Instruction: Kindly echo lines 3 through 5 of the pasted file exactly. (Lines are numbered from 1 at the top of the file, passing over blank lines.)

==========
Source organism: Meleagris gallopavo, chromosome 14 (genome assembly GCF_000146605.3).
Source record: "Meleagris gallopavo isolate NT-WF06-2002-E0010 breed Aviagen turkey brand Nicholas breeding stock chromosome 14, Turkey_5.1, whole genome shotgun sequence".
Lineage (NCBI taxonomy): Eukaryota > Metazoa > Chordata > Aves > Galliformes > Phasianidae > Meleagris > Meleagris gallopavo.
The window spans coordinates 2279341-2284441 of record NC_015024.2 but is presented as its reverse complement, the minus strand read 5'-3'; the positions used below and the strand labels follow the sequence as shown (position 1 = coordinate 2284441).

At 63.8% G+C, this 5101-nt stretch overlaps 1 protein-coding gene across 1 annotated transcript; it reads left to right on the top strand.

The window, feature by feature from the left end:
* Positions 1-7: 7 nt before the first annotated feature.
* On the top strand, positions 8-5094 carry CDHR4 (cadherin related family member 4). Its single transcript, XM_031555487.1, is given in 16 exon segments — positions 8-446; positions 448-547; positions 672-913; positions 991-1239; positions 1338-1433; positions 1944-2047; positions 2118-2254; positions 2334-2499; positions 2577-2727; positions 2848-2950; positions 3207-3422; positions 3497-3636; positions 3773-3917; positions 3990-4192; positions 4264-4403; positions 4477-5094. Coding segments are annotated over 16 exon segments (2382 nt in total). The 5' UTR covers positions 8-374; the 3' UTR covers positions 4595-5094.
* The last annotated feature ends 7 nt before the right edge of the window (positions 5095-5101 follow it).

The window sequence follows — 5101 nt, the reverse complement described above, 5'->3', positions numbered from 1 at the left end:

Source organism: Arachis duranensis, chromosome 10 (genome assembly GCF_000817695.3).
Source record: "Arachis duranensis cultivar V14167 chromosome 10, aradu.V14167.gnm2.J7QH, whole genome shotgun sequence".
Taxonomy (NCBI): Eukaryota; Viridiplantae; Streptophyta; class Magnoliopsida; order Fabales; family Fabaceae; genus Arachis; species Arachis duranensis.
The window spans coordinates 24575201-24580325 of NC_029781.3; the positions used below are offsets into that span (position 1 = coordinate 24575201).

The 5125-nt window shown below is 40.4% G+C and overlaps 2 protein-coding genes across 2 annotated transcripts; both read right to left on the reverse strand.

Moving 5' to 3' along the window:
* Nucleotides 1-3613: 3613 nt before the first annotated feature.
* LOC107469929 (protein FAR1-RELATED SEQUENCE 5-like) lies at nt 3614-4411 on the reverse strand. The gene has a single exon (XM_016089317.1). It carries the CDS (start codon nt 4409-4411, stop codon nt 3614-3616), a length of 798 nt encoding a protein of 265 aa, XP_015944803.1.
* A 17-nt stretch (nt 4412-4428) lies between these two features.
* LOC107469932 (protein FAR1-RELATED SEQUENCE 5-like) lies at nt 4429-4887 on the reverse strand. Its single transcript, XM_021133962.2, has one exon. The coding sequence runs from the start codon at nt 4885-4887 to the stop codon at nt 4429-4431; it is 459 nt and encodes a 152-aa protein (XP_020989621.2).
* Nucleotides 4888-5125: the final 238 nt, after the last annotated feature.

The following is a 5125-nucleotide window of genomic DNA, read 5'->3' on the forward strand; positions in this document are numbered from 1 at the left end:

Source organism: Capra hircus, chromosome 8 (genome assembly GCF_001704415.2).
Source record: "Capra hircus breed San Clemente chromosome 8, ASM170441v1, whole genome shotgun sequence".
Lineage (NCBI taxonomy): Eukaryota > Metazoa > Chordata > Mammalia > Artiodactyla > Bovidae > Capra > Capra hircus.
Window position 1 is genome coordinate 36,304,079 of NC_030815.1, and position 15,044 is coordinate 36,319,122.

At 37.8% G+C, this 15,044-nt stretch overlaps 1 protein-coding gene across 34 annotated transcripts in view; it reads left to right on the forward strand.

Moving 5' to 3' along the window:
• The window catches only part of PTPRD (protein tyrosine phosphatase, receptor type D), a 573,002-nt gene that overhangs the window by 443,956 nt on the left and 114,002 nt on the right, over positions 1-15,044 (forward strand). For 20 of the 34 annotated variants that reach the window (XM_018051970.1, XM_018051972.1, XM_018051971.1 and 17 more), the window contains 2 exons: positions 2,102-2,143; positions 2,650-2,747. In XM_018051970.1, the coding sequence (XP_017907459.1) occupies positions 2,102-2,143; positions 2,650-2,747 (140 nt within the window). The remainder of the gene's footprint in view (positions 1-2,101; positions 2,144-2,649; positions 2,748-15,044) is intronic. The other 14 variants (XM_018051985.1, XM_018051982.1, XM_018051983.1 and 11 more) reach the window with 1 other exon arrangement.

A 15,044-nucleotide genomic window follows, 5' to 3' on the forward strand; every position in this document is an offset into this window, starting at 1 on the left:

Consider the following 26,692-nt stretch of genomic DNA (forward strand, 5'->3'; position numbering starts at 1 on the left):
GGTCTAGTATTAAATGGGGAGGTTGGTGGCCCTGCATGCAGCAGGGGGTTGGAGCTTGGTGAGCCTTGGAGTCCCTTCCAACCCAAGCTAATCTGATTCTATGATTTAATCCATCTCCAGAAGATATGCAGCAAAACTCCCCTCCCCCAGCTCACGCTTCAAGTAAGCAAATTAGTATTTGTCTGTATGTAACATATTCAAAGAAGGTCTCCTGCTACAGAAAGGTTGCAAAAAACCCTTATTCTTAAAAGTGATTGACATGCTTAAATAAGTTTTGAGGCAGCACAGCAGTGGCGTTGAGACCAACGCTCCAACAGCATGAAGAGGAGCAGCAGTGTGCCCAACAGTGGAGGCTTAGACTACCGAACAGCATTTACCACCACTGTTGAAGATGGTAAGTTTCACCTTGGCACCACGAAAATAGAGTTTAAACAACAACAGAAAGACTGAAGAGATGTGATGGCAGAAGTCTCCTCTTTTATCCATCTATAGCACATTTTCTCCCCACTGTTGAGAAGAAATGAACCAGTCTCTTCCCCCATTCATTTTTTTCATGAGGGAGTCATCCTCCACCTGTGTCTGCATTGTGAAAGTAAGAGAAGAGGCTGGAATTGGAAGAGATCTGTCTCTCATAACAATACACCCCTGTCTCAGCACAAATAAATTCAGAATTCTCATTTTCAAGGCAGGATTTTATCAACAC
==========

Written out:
Lineage (NCBI taxonomy): Eukaryota > Metazoa > Chordata > Aves > Galliformes > Phasianidae > Meleagris > Meleagris gallopavo.
The window spans coordinates 2279341-2284441 of record NC_015024.2 but is presented as its reverse complement, the minus strand read 5'-3'; the positions used below and the strand labels follow the sequence as shown (position 1 = coordinate 2284441).

At 63.8% G+C, this 5101-nt stretch overlaps 1 protein-coding gene across 1 annotated transcript; it reads left to right on the top strand.